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A spooky Wozzeck at the Royal Opera House

Posted by Johannes Feigl on 30 September 2013

The Royal Opera House has released a “spooky new trailer” for Keith Warner’s upcoming production of Alban Berg’s Wozzeck – which opens on Halloween.

Watch the trailer here:

Alban Berg: Wozzeck
Opera in 3 acts (15 scenes) | 90'
4 4 5 4 - 4 4 4 1 - timp(2), perc(4), cel, hp, str, stage: "Heurigenmusik" - fiddle (2-4), cl, acc, guit, bass tuba, military band - 3 2 2 2 - 2 2 3 1 - perc, pno, chamber orch - 1 2 3 2 - 2 0 0 0 - str(1 1 1 1 1)
31.10.2013, Royal Opera House, London; Simon Keenlyside, Wozzeck; Karita Mattila, Marie; Gerhard Siegel, Captain; John Tomlinson, Doctor; Endrik Wottrich, Drum Major; John Easterlin, Andres; Allison Cook, Margret; Jeremy White, First Apprentice; Grant Doyle, Second Apprentice; Robin Tritschler, Idiot; Royal Opera Chorus, Orchestra of the Royal Opera House, cond. Mark Elder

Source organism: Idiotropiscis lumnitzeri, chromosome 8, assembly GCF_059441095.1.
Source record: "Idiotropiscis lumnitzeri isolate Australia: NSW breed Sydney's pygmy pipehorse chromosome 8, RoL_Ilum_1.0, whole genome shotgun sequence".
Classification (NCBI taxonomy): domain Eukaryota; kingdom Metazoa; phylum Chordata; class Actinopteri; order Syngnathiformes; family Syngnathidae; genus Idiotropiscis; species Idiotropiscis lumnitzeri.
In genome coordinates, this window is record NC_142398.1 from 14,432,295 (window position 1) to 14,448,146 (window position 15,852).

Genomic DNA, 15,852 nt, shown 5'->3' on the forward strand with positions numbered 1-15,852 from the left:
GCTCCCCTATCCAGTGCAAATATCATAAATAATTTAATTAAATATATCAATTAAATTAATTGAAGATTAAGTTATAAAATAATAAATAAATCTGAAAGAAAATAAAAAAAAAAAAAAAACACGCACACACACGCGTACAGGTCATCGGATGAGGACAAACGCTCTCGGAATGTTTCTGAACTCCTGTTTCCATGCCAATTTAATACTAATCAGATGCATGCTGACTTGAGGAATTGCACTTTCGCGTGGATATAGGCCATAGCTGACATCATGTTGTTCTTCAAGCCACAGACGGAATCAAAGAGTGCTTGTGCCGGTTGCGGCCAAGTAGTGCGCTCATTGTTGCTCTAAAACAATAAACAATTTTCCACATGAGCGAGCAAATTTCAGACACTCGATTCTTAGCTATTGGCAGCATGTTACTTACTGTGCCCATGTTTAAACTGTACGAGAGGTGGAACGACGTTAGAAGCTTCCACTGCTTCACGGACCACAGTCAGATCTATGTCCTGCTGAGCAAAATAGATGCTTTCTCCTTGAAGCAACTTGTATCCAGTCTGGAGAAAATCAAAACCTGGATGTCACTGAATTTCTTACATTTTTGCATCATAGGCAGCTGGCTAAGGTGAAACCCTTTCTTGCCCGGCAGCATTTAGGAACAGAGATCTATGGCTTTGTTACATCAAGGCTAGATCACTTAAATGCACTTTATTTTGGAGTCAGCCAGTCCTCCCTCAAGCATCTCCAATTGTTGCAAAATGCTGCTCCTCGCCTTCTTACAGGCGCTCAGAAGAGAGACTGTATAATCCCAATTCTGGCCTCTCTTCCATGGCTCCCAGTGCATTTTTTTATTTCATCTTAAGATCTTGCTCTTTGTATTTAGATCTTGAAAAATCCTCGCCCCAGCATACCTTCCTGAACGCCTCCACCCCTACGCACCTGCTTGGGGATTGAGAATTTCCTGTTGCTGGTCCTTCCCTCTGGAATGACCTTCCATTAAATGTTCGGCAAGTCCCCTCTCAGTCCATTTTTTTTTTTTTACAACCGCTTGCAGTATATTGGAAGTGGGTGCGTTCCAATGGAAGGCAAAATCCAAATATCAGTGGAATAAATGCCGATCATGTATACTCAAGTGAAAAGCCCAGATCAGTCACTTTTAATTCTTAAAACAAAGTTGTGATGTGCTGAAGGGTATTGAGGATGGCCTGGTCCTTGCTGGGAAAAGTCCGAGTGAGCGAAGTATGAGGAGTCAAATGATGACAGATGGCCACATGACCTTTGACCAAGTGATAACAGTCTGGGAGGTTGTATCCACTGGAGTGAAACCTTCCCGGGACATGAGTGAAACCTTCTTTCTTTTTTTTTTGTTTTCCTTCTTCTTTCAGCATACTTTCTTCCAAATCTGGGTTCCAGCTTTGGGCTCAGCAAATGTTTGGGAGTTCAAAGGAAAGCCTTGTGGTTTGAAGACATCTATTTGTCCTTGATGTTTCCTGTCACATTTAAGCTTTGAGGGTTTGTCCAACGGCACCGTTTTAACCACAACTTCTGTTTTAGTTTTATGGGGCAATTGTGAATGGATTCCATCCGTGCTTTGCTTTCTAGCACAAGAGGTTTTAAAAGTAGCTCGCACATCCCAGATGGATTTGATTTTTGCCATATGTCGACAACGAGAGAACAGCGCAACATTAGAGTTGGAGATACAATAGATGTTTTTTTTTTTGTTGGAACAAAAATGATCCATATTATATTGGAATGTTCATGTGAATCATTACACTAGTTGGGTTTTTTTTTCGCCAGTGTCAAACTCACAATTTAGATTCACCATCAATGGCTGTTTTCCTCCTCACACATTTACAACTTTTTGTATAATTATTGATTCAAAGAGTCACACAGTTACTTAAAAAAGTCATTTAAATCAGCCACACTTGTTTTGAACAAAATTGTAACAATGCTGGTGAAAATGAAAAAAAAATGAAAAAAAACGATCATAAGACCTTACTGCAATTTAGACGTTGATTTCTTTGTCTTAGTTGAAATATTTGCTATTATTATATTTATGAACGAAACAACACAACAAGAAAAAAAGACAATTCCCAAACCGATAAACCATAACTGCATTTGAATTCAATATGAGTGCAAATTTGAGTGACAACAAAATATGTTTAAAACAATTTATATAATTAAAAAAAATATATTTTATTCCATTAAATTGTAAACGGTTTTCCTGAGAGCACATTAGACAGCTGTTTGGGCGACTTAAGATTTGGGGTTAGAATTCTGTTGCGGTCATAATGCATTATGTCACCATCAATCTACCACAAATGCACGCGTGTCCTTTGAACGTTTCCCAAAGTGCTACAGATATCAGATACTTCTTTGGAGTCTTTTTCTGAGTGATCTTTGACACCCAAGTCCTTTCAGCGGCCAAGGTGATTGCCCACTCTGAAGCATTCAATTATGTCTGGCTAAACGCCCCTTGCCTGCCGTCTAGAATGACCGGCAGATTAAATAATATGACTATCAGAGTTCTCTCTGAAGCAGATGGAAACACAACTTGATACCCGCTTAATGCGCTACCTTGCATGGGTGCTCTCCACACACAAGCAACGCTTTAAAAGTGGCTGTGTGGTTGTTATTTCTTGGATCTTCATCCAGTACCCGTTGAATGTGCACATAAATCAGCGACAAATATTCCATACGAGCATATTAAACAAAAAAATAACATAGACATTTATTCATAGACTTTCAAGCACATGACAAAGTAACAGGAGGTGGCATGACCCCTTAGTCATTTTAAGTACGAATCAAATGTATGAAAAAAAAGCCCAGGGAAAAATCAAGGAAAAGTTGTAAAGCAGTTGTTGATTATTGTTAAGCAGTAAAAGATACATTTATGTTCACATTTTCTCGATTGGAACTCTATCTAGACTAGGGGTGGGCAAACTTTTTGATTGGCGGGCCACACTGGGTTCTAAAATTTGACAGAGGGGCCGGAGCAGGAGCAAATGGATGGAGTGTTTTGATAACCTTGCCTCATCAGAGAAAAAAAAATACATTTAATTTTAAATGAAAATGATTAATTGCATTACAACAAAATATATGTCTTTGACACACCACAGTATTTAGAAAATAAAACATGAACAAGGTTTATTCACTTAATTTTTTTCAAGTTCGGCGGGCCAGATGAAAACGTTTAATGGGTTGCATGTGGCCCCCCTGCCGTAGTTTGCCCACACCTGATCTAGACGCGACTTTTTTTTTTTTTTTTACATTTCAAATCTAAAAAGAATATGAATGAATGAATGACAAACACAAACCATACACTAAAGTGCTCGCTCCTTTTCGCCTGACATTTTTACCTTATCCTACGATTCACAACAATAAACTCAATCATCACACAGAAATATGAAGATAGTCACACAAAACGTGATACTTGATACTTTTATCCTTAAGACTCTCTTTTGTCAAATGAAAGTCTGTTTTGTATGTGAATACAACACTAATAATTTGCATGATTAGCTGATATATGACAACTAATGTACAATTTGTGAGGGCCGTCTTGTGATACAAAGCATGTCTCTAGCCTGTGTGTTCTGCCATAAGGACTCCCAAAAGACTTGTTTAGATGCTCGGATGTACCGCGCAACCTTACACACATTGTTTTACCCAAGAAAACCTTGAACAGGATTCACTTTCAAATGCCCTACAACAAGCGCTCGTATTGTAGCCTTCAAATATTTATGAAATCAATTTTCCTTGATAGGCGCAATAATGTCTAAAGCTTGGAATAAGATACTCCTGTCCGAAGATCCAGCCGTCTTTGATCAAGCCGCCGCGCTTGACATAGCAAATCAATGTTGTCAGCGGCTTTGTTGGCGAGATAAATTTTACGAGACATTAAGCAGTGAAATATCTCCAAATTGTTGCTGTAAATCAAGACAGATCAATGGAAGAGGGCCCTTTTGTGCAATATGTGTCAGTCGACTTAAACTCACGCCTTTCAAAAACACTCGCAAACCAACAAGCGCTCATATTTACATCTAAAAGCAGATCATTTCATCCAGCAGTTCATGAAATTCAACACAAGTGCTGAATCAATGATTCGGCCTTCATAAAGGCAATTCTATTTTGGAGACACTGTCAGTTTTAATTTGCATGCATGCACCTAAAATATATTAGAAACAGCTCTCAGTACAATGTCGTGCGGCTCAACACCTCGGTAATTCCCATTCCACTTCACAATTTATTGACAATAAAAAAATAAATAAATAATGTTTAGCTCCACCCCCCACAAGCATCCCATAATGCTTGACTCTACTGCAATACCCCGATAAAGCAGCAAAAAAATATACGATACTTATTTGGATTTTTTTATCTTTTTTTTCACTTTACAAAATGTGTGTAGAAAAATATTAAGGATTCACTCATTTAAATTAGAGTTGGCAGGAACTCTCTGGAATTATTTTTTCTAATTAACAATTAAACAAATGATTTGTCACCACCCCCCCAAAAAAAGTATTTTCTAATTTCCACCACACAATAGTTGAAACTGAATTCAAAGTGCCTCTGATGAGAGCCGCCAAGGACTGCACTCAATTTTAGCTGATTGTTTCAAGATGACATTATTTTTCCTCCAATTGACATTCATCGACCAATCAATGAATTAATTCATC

The Telegraph’s Classical Music Guide: Boulez’ Dérive 1

Posted by Johannes Feigl on 27 September 2013

Pierre Boulez (c) Peter Fischli, Lucerne Festival

Strike a gong, and the sound burgeons outwards, but even as it swells, the sound is already dying. So it is with Boulez’s music.

The TelegraphIvan Hewett of The Telegraph writes about Dérive 1 for 6 instruments in his Classical Music Guide. The piece will be performed by Variable Geometry on 10 October at the Royal College of Music in London.

Other pieces mentioned: Notations II for piano (“In December 1945, when he wrote this piece, Boulez was the archetypal angry young man”), Notations II for orchestra (“The angry 20-second shout becomes a hectic two-minute dance”) and Improvisation 1 sur Mallarmé: Le vierge, le vivace et le bel aujourd’hui (“Boulez’s later version for big orchestra is fascinating, but it’s just too luxuriantly beautiful”).

Find the full article on The Telegraph.

Pierre Boulez: Dérive 1
for 6 Instruments
fl, cl(A), vib, pno, vln, vc
10.10.2013, Royal College of Music, London; Variable Geometry, cond. Jean-Philippe Calvin

Baltakas’ Saxordionphonics at the Festival “Contrasts”

Posted by Johannes Feigl on 27 September 2013

Logo Festival “Contrasts”Vykintas Baltakas’ Saxordionphonics will be performed for the first time in the Ukraine on 29 September at the Festival “Contrasts” (26 September – 28 October), which takes place in Lviv.

The composer about the piece: